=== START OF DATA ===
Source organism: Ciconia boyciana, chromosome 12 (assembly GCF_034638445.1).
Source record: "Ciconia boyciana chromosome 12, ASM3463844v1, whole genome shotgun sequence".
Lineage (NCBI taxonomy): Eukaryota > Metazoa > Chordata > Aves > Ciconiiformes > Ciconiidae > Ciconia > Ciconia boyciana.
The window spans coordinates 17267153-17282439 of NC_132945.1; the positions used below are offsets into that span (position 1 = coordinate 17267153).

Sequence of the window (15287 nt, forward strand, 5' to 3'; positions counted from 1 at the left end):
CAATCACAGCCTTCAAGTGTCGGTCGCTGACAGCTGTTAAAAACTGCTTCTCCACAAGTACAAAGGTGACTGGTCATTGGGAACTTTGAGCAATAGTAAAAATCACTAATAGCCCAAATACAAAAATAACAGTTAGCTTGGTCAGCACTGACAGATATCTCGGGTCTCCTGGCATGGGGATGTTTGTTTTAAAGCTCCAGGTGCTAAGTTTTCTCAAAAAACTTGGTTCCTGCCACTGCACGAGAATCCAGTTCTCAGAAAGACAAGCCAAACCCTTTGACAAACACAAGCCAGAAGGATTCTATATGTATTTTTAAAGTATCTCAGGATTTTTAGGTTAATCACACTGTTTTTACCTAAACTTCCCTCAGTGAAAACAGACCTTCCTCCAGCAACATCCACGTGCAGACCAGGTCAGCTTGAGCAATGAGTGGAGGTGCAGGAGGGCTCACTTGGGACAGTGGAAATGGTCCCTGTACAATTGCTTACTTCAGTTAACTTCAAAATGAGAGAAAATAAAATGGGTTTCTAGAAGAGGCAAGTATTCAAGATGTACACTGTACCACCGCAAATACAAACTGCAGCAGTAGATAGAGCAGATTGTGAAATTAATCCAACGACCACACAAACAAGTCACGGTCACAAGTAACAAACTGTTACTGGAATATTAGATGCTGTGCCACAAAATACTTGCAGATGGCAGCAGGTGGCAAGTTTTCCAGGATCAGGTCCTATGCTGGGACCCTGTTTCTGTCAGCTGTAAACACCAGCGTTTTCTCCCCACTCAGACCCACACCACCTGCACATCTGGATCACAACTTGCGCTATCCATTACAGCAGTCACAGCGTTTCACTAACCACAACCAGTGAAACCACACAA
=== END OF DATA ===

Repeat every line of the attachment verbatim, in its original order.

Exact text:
Source organism: Ciconia boyciana, chromosome 12 (assembly GCF_034638445.1).
Source record: "Ciconia boyciana chromosome 12, ASM3463844v1, whole genome shotgun sequence".
Lineage (NCBI taxonomy): Eukaryota > Metazoa > Chordata > Aves > Ciconiiformes > Ciconiidae > Ciconia > Ciconia boyciana.
The window spans coordinates 17267153-17282439 of NC_132945.1; the positions used below are offsets into that span (position 1 = coordinate 17267153).

Sequence of the window (15287 nt, forward strand, 5' to 3'; positions counted from 1 at the left end):
CAATCACAGCCTTCAAGTGTCGGTCGCTGACAGCTGTTAAAAACTGCTTCTCCACAAGTACAAAGGTGACTGGTCATTGGGAACTTTGAGCAATAGTAAAAATCACTAATAGCCCAAATACAAAAATAACAGTTAGCTTGGTCAGCACTGACAGATATCTCGGGTCTCCTGGCATGGGGATGTTTGTTTTAAAGCTCCAGGTGCTAAGTTTTCTCAAAAAACTTGGTTCCTGCCACTGCACGAGAATCCAGTTCTCAGAAAGACAAGCCAAACCCTTTGACAAACACAAGCCAGAAGGATTCTATATGTATTTTTAAAGTATCTCAGGATTTTTAGGTTAATCACACTGTTTTTACCTAAACTTCCCTCAGTGAAAACAGACCTTCCTCCAGCAACATCCACGTGCAGACCAGGTCAGCTTGAGCAATGAGTGGAGGTGCAGGAGGGCTCACTTGGGACAGTGGAAATGGTCCCTGTACAATTGCTTACTTCAGTTAACTTCAAAATGAGAGAAAATAAAATGGGTTTCTAGAAGAGGCAAGTATTCAAGATGTACACTGTACCACCGCAAATACAAACTGCAGCAGTAGATAGAGCAGATTGTGAAATTAATCCAACGACCACACAAACAAGTCACGGTCACAAGTAACAAACTGTTACTGGAATATTAGATGCTGTGCCACAAAATACTTGCAGATGGCAGCAGGTGGCAAGTTTTCCAGGATCAGGTCCTATGCTGGGACCCTGTTTCTGTCAGCTGTAAACACCAGCGTTTTCTCCCCACTCAGACCCACACCACCTGCACATCTGGATCACAACTTGCGCTATCCATTACAGCAGTCACAGCGTTTCACTAACCACAACCAGTGAAACCACACAA